Arts and humanities higher education courses across the UK will come to a standstill this week for the country’s biggest-ever university strike. University lecturers and staff across the country’s entire tertiary education sector are opting to walk out in protest against their pay and working conditions.
The Universities and Colleges Union (UCU) strikes will last for three days, and take place today, tomorrow and on 30 November. More than two-and-a-half million students are estimated to be affected overall, with the country’s most prestigious arts courses due to be impacted.
The strikes comes amid a wave of union activity across the country, and could be a turning point nationwide for zero-hour contract and other temporary workers, which UK universities nationwide have increasingly relied upon. Many artists teach on higher education courses as a way to supplement their income, and could stand to benefit from improved contracts if the strikes are successful.
University staff are observing “industrial action short of strike”, or ASOS, from Wednesday 23 November onwards. An ASOS strike means lecturers will refuse to undertake any work that isn’t actively stipulated in their contracts.
Lotte Crawford, an art historian and a senior lecturer at Arts University Bournemouth, is one of the many arts lecturers to go on strike today. She said in a tweet: “I am paid under £23,000 before tax per annum as a senior lecturer. I was really proud of the enormity of the workload I’d navigated through the pandemic, until a lecturer said it sounded like a neoliberal nightmare, and of course she was right…I am tired, please strike today and join us.”
The photographic artist Lewis Bush, the former course leader of the MA Photojournalism and Documentary Photography course at London College of Communication, part of the University of the Arts London, called on arts lecturers who cannot physically picket to still strike. He said in a tweet: “A digital picket is still a picket. Don’t teach online, don’t provide old lecture recordings, don’t reply to emails or post about work.”
Paul Halliday, course leader on the MA photography course at Goldsmiths, University of London, also voiced his support for the strikes. “Looks like we’re reaching the stage where politics in the UK has moved so far right that common sense concepts like ‘job security’ and ‘living wages’, are now presented as unrealistically far-left ideologies,” he said in a tweet.
The strikes come after UCU members overwhelmingly voted in favour of industrial action last month in two national ballots. The union is calling for a “meaningful” pay rise to deal with the cost of living crisis and action to end the use of “insecure” contracts. Prices are rising at their fastest rate for 41 years, with the official inflation rate at 11.1%.
On pay, the UCU has demanded a pay rise of inflation of 12%, to end the use of zero hours and temporary contracts, and for action to tackle “excessive workloads” that result in pressure to take on “unpaid work”.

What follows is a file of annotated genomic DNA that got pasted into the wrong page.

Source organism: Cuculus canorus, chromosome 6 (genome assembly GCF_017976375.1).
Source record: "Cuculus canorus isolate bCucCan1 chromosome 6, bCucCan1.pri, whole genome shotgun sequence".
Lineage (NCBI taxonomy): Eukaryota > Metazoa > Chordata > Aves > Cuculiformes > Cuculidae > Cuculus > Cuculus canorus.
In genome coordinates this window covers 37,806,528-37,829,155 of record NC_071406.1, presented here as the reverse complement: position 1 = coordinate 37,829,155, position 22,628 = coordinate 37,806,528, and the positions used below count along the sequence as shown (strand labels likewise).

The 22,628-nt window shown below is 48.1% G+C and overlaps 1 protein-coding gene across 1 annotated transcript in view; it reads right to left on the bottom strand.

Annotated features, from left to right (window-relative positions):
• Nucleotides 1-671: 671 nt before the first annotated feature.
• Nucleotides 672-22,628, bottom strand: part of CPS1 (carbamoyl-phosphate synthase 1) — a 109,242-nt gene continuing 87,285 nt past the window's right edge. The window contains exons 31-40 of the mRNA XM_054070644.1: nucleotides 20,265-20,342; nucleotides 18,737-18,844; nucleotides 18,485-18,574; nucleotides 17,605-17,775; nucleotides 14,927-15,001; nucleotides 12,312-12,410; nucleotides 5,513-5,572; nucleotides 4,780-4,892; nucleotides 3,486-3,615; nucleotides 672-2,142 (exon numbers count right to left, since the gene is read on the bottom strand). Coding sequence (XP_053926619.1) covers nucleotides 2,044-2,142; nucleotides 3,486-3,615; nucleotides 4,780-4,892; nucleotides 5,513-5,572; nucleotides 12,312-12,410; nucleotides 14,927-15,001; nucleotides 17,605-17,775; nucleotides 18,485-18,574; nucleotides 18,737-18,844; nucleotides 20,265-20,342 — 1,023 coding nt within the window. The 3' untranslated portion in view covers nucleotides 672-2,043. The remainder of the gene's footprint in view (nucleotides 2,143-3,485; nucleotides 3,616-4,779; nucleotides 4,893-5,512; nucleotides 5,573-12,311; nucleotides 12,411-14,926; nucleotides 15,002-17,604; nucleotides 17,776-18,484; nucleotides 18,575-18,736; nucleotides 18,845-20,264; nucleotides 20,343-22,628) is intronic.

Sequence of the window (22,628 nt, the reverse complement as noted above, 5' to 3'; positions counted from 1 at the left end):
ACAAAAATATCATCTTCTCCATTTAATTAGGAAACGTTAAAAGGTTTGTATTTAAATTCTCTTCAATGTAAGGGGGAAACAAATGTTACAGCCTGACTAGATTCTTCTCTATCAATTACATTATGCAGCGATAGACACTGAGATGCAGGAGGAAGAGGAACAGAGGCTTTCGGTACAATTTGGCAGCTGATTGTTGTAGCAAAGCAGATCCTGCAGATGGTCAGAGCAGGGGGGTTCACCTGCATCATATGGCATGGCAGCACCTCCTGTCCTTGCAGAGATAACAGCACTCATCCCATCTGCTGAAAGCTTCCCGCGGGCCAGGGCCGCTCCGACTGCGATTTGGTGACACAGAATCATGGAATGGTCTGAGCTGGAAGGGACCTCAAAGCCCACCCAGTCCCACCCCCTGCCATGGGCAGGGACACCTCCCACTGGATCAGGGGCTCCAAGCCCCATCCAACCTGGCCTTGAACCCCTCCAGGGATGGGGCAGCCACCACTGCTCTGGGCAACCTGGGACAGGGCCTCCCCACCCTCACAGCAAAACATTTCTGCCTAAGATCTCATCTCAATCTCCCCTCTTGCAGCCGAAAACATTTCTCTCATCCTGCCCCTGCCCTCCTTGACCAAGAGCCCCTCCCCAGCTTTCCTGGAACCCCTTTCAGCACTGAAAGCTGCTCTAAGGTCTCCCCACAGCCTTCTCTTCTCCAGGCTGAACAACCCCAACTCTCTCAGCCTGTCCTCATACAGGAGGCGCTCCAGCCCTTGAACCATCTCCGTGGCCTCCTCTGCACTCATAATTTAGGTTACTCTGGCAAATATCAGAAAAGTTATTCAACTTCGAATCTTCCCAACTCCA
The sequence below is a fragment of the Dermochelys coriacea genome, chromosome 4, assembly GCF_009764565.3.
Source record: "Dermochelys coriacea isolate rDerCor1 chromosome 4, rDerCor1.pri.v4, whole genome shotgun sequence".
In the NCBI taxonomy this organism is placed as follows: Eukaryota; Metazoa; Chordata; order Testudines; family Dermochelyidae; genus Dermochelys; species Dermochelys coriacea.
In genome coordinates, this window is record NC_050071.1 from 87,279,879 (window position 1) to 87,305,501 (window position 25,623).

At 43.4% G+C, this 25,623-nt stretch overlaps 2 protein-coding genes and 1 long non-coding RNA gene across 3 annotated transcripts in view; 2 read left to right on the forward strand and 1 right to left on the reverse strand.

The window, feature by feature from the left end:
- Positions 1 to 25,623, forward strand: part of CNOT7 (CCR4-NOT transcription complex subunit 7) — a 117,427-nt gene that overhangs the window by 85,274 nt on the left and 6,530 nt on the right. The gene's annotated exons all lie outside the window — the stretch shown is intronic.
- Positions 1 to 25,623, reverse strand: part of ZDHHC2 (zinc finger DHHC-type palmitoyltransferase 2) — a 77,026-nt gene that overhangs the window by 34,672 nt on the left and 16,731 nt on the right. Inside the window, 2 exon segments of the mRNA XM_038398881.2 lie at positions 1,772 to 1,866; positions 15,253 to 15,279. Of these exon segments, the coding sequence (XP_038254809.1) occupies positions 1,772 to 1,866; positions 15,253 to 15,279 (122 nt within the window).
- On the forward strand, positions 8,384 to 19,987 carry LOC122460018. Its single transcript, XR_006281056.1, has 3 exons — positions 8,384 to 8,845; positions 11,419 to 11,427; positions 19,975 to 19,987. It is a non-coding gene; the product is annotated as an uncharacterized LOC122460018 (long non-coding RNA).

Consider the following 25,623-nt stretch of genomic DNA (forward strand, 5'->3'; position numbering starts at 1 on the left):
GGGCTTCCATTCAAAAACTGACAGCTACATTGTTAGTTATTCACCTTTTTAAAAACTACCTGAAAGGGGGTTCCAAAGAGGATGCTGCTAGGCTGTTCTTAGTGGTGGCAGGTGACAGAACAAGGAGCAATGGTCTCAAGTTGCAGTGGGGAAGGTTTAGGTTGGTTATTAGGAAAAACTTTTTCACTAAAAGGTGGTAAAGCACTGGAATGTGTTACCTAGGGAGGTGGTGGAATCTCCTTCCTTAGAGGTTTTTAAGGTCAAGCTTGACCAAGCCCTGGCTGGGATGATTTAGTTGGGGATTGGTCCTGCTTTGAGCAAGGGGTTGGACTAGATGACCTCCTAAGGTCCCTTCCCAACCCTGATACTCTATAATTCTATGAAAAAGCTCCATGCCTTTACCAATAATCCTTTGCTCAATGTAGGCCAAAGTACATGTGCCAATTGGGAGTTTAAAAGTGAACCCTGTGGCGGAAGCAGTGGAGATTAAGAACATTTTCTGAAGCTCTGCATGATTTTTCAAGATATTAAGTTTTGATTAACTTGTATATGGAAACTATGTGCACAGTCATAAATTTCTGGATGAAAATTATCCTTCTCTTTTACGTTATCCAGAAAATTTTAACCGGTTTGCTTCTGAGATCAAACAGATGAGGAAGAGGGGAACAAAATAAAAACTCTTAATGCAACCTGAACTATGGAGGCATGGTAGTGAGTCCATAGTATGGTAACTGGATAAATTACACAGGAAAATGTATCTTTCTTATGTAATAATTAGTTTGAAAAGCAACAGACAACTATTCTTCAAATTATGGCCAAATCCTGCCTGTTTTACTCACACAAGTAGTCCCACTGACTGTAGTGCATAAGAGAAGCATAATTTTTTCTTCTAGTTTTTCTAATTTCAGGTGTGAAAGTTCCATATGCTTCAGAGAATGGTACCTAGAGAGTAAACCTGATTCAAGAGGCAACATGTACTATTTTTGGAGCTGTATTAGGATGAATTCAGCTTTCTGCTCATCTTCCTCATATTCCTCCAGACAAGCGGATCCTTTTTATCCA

The median salary of a UK lecturer is £38,700. A teaching assistant’s median wage is £31,700 while a senior lecturer earns on average £49,600.
In response, the Universities and Colleges Employers Association (UCEA) say the pay increase that picketing strikers are seeking would “put jobs at risk”. Some 30% of universities are already in deficit and are struggling to remain solvent, with many universities increasingly reliant on the increased fees that foreign students are required to pay.
The union says a third of academic staff are on temporary contracts, and claim university workers have faced a 35% real terms cut to pay behind inflation since the financial crisis, while being given an offer of just 2.5%. Better-paid lecturers are also striking in solidarity with administrators, cleaners, library, security and catering workers, many of whom earn the minimum wage while living on zero hour contracts. The strikes come as one of the UK’s leading vice-chancellors admitted that British universities have been “systematically underpaying” staff for “many years”.
Michael Spence, president of University College London, said at an event hosted by Times Higher Education: “We’ve balanced the books by hugely increasing numbers of international students, and by, in many institutions, not investing in adequate repairs and maintenance and, as a system, systematically underpaying our staff.” Recruiting at current pay levels, particularly for middle-band earners, was “not sustainable”, Spence said. His comments came shortly after it emerged that one in three Russell Group vice-chancellors were given a pay rise during the pandemic.
The first set of accounts to cover an entire pandemic period show that in 2020-21, ten vice-chancellors from 24 of the UK’s most prestigious universities took home an increased salary in 2019-20, while half of students in England are facing money problems as the cost of living soars, according to the research by the Office for National Statistics (ONS).